Less than a year after being endorsed by Trump, the Proud Boys have started to dissolve, claiming that they’ve done nothing wrong.
Back in September 2020, then-President Donald Trump told the Proud Boys to “stand back and stand by”, in response to Presidential-debate moderator Chris Wallace asking him to take a stand against white supremacist groups in America.
“Proud Boys, stand back and stand by, but I’ll tell you what, somebody’s got to do something about Antifa and the left, because this is not a right-wing problem. This is a left-wing problem,” Trump said in response.
A self-described “Western chauvinist” organisation, the Proud Boys are defined by the Anti-Defamation League as a “violent, nationalistic, Islamophobic, transphobic and misogynistic hate group.”
In February, Canada said the group posed an active security threat and played a “pivotal role” in the deadly attack on the US Capitol in January by pro-Trump rioters. US authorities have charged several members of the Proud Boys in connection with the insurrection of January.
The group, which was founded by a Canadian, has now dissolved itself, claiming it had done nothing wrong, according to a statement by the organisation.
“The truth is, we were never terrorists or a white supremacy group,” the statement posted by the administrator of the official Proud Boys channel on Telegram said.
It’s worth noting that Proud Boys members marched at the Unite the Right rally in Charlottesville, Virginia, and have organised against Black Lives Matter protests in recent months. The group also popped up in a rally in Portland, some armed.
NBC News spoke to Megan Squire of Elon university who tracks online extremism, and she believes that Trump’s endorsement aligns with the group’s coveted “fantasy”.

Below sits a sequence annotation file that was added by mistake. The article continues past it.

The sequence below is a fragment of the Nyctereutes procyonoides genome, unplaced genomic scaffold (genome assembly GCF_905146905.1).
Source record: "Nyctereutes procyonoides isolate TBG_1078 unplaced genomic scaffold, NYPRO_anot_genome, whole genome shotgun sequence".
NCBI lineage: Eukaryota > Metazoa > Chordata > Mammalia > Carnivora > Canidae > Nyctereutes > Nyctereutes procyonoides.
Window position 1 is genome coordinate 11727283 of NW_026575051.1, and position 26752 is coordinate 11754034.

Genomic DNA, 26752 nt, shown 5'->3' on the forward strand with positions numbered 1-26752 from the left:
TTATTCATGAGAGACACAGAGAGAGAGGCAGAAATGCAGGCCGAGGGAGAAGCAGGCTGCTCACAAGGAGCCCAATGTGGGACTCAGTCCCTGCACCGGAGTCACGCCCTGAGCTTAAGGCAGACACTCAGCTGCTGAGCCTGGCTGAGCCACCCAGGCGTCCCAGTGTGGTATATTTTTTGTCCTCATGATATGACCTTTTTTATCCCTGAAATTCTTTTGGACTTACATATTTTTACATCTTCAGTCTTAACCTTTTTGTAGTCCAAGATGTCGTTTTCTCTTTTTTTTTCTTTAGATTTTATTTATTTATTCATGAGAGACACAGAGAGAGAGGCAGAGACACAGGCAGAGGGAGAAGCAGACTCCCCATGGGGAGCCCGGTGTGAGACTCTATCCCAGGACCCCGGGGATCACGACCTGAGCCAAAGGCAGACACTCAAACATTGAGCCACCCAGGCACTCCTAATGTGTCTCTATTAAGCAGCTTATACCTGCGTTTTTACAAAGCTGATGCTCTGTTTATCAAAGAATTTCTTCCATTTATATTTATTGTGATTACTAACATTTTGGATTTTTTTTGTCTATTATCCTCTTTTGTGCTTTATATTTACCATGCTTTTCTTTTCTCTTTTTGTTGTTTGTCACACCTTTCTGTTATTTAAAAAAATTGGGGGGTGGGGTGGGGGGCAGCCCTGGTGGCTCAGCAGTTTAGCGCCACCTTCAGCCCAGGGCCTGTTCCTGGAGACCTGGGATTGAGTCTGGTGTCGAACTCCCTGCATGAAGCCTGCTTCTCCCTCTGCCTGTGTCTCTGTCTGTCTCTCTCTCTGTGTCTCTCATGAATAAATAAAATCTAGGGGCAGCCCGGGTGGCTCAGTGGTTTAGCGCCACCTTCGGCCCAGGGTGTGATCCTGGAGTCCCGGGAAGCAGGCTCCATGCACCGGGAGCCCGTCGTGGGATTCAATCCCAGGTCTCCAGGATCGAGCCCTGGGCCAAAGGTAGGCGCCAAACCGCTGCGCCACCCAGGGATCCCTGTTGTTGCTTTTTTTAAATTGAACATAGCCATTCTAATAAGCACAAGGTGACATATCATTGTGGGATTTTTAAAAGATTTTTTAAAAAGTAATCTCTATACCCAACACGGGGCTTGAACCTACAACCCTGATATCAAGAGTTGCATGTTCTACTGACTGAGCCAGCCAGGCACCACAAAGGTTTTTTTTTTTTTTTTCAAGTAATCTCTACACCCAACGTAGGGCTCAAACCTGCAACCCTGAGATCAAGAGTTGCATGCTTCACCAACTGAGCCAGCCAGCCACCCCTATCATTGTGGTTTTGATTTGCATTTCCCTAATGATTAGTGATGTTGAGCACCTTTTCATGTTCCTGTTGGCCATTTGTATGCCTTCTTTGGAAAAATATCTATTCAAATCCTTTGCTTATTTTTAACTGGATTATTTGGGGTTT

“To say Proud Boys are energized by this is an understatement,” Squire said. “They were pro-Trump before this shoutout, and they are absolutely over the moon now. Their fantasy is to fight Antifa in his defence, and he apparently just asked them to do just that.”
Anti-Defamation League CEO Jonathan Greenblatt said in a tweet that the president’s answer was “astonishing.”
“President Trump owes America an apology or an explanation,” he said. “Now.”
Yeah, America while deserves an explanation, one can assume it will follow along the lines of “apology” in the wake of Trump calling QAnon conspiracy theorists (who believe that paedophiles and Satanists run the world, and shot up a pizza-parlour to shut down a child-sex ring that didn’t exist) as “people that love our country.”
As NBC Boston noted at the time, “Within minutes, dozens of Instagram users began celebrating Trump’s acknowledgement of the conspiracy theory at the White House podium, uploading videos of him.
‘Well we’ve been waiting for this moment for a while, to put it mildly, thank you @realDonaldTrump,’ one Instagram user wrote to her 19,000 followers in a post of Trump’s exchange. The video was viewed more than 1,000 times in just 30 minutes.
‘Holy Smokin Q,’ another tweeted. ‘Our President was asked 2 questions about the Qanon movement TODAY!! We LOVE you, President Trump.’
On Parler, a right-wing platform popular with some Trump supporters, one Qanon supporter posted a photo of Trump and a bald eagle.”